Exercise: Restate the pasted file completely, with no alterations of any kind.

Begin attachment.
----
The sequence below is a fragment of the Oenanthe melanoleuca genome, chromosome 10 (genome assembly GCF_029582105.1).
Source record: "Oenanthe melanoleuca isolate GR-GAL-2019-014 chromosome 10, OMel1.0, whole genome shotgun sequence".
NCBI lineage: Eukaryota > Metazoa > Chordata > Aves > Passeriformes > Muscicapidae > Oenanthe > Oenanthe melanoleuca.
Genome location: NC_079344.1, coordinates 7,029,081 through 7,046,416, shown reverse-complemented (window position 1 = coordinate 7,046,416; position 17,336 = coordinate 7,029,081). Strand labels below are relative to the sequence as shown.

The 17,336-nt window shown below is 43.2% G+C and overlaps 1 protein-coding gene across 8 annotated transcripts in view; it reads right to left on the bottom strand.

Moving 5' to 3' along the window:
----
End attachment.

The sequence below is a fragment of the Oenanthe melanoleuca genome, chromosome 10 (genome assembly GCF_029582105.1).
Source record: "Oenanthe melanoleuca isolate GR-GAL-2019-014 chromosome 10, OMel1.0, whole genome shotgun sequence".
NCBI lineage: Eukaryota > Metazoa > Chordata > Aves > Passeriformes > Muscicapidae > Oenanthe > Oenanthe melanoleuca.
Genome location: NC_079344.1, coordinates 7,029,081 through 7,046,416, shown reverse-complemented (window position 1 = coordinate 7,046,416; position 17,336 = coordinate 7,029,081). Strand labels below are relative to the sequence as shown.

The 17,336-nt window shown below is 43.2% G+C and overlaps 1 protein-coding gene across 8 annotated transcripts in view; it reads right to left on the bottom strand.

Moving 5' to 3' along the window: